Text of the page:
Iran: We're prepared for worst in battle to save nuclear deal

The United States on Wednesday imposed sanctions on Iranian Foreign Minister Mohammad Javad Zarif. Washington has previously proposed unconditional talks with Tehran.

Iran FM Zarif, EU Rep. for Foreign Affairs Mogherini, and Iranian and Russian officials at signing of nuclear deal in Vienna, 2015 (photo credit: LEONHARD FOEGER / REUTERS)
Iran FM Zarif, EU Rep. for Foreign Affairs Mogherini, and Iranian and Russian officials at signing of nuclear deal in Vienna, 2015
DUBAI - President Hassan Rouhani said on Thursday Iran was ready for the worst in an uphill struggle to salvage its nuclear deal with world powers abandoned by the United States, but that he was sure Tehran would eventually prevail.
Fears of a Middle East war with global repercussions have risen since U.S. President Donald Trump withdrew last year from the 2015 deal and revived a panoply of sanctions meant to push Tehran into wider security concessions.
Iran has retaliated by breaching the deal, resuming uranium enrichment seen in the West as a potential conduit to developing an atom bomb, but faces severe economic damage under intensified U.S. sanctions designed to strangle its vital oil trade.
"We have a hard battle ahead, but we shall surely win," Rouhani said on live state television.
"We are not acting on the assumption we will get results through talks and accords," Rouhani said, alluding to European powers trying to salvage the deal that reined in Iran's disputed nuclear advances but unable to protect from U.S. sanctions the trade benefits that Tehran was promised in return.
"Instead we are planning based on the assumption that we will not achieve results. Our budget for this year and next, our ministries are also acting on this basis ... We are acting and going step-by-step with long-term prudence."
The downbeat remarks by Rouhani, architect of the landmark 2015 accord and a strong proponent of negotiations, hinted he was losing hope of avoiding a final collapse of the deal, though he left the door open to further contacts with Europe.

After several attacks in May and June on oil tankers - blamed by Washington on Tehran, which denied responsibility - U.S. President Donald Trump has been trying to forge a military coalition to secure Gulf waters, though European allies have been loath to join for fear of provoking open conflict.
Britain, France and Germany have instead appealed for diplomatic moves to defuse the crisis. But longtime foes Tehran and Washington have taken hard lines and on Wednesday the Trump administration slapped sanctions on Iran's foreign minister in an effective rebuff to European calls for direct dialog.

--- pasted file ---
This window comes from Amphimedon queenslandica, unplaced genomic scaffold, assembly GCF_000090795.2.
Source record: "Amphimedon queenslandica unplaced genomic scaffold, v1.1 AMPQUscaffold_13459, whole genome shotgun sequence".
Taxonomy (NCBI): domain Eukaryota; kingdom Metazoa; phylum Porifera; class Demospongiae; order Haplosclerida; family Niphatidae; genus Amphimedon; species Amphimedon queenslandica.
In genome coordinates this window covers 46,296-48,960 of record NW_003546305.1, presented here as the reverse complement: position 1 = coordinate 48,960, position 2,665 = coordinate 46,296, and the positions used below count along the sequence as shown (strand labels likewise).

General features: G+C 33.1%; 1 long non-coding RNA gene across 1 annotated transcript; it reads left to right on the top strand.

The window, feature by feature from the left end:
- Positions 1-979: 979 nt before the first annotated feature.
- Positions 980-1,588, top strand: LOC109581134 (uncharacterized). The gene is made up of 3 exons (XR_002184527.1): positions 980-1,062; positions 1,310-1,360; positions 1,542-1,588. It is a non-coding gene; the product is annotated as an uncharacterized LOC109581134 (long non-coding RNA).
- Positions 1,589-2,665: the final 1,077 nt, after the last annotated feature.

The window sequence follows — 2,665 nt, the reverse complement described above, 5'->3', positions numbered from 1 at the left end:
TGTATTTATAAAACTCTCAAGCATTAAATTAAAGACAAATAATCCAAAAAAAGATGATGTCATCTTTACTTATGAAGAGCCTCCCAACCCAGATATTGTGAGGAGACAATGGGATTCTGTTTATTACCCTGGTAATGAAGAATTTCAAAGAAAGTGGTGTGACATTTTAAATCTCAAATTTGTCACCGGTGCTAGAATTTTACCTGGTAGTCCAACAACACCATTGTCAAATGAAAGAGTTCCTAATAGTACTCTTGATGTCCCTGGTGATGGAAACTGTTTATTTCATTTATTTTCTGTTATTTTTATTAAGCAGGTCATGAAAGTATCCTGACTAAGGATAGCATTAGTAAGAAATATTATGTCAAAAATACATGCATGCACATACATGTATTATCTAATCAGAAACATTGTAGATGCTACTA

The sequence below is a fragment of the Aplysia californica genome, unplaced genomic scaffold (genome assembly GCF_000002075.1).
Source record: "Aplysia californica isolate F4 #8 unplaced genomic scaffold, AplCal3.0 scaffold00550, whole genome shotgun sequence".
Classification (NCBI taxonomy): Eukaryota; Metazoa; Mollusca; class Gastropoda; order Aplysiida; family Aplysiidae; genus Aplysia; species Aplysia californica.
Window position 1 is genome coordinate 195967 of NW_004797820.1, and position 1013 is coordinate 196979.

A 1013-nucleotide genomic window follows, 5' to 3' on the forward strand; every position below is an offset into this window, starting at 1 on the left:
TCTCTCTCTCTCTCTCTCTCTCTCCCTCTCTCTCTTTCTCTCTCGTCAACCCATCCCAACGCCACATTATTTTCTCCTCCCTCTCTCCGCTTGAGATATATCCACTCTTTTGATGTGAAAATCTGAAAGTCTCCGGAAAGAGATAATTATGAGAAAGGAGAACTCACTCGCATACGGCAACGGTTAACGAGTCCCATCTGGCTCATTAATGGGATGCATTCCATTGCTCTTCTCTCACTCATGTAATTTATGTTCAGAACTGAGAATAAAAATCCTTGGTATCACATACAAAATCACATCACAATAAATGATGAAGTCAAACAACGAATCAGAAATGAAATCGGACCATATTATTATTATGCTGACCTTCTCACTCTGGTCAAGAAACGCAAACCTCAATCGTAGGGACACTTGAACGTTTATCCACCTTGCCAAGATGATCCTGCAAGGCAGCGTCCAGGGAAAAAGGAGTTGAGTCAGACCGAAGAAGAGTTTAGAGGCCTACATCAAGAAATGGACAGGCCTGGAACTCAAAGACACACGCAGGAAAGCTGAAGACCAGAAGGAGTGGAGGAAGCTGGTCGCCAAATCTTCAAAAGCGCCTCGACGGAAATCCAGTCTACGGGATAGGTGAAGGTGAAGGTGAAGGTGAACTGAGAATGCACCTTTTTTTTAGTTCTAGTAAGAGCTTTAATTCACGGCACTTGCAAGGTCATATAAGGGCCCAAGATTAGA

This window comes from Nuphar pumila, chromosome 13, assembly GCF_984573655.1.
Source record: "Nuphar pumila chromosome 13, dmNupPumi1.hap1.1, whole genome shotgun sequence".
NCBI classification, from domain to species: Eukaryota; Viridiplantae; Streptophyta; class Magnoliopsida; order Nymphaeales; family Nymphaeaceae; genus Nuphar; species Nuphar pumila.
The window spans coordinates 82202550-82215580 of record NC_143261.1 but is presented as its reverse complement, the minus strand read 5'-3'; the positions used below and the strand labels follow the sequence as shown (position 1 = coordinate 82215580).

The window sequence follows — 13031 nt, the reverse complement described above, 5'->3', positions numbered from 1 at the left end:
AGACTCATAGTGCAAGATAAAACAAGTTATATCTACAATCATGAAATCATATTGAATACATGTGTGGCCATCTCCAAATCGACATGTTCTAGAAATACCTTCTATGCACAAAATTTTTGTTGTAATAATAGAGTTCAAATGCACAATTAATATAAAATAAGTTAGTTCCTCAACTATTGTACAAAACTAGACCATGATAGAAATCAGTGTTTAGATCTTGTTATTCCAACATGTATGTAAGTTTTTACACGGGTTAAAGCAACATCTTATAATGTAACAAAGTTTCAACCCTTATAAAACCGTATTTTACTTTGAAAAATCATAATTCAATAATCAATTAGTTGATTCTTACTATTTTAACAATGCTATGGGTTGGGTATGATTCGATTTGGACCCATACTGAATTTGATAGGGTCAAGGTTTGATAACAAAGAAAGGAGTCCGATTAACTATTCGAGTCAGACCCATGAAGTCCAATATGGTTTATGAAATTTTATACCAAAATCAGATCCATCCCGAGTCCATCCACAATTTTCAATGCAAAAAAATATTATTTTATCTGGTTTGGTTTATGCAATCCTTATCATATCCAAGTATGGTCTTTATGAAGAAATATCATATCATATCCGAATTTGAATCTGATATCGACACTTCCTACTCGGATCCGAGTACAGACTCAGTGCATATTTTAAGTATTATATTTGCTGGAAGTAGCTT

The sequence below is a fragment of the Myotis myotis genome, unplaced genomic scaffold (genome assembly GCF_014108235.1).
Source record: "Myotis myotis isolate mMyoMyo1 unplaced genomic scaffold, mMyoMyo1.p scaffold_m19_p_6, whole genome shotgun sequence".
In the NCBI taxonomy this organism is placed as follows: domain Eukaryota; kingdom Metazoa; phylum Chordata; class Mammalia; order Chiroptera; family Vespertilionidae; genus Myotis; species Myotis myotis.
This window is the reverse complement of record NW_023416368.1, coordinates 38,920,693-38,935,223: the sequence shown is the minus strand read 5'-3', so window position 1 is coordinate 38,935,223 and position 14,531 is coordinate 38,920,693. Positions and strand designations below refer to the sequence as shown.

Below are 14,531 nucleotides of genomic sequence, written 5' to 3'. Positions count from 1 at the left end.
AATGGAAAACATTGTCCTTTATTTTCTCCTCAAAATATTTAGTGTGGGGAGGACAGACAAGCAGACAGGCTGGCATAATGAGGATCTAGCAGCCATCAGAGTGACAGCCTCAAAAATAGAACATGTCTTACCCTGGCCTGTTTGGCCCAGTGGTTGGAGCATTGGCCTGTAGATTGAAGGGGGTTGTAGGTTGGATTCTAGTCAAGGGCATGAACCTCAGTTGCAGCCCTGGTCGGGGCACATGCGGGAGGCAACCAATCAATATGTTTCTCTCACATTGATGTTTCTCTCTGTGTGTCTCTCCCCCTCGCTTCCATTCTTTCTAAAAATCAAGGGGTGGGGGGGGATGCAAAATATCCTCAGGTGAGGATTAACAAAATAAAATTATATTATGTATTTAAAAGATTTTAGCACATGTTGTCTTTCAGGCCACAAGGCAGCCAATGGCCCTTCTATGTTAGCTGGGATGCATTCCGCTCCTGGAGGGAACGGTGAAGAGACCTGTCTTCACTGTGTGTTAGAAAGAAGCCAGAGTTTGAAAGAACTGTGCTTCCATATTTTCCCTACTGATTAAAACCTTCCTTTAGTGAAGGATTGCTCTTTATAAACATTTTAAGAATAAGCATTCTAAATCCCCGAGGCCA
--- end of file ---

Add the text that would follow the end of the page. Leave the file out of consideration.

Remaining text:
"They (Americans) are resorting to childish behavior... They were claiming every day 'We want to talk, with no preconditions'...and then they sanction (our) foreign minister," Rouhani said earlier on state television.
Foreign Minister Mohammad Javad Zarif, a pivotal player in the nuclear deal who was educated and lived for years in the United States, said the U.S. action would not affect him as he had no property or other interests in America.
"A country which believes it's powerful and a world superpower is afraid of our foreign minister's interviews," Rouhani said, referring to numerous interviews that Zarif - a fluent English speaker - gave to American media when he visited New York for a United Nations conference in July.
"If they're serious about negotiations, who other than (our) foreign minister can be their interlocutor?" Rouhani added.
U.S. Treasury Secretary Steven Mnuchin said Zarif was being sanctioned because he "implements the reckless agenda of Iran's Supreme Leader...(We are) sending a clear message to the Iranian regime that its recent behavior is completely unacceptable."
In repudiating the nuclear deal reached by his predecessor Barack Obama, Trump said he wanted to secure a more far-reaching accord that would not only put stricter limits on Iran's nuclear activity but also curb its ballistic missile program and end its support for armed proxies in Syria, Iraq, Yemen and Lebanon.
Iran has long said its nuclear work is solely for civilian energy and its missiles only for defense and deterrence.
As U.S.-Iranian tensions have spiraled, the security of shipping in the Gulf, through which about a fifth of the world's oil passes, has shot up the international agenda.
Washington has accused Iran of being behind explosions that holed six oil tankers in May and June.
In July, Iran seized a British-flagged tanker in the Strait of Hormuz, the Gulf's outlet to the open seas, in apparent retaliation for Britain's seizure of an Iranian ship accused of violating European sanctions by taking oil to Syria.
Britain on Thursday ruled out a swap of the two tankers. "We are not going to barter: if people or nations have detained UK-flagged illegally then the rule of law and rule of international law must be upheld," Foreign Secretary Dominic Raab said.
In a sign of increasing jitters over security in the Gulf, Royal Dutch Shell said on Thursday it was not taking any British-flagged tankers through the Strait of Hormuz for the time being.
The U.S. Embassy in Berlin said on Tuesday the United States had asked Germany to join France and Britain in a mission to protect shipping through the strait and "combat Iranian aggression." Germany rejected the request.
On Thursday, Richard Grenell, U.S. ambassador to Germany, urged Berlin to take on a global responsibility to match its economic might. "Germany is the biggest economic power in Europe. This success brings global responsibilities," he said.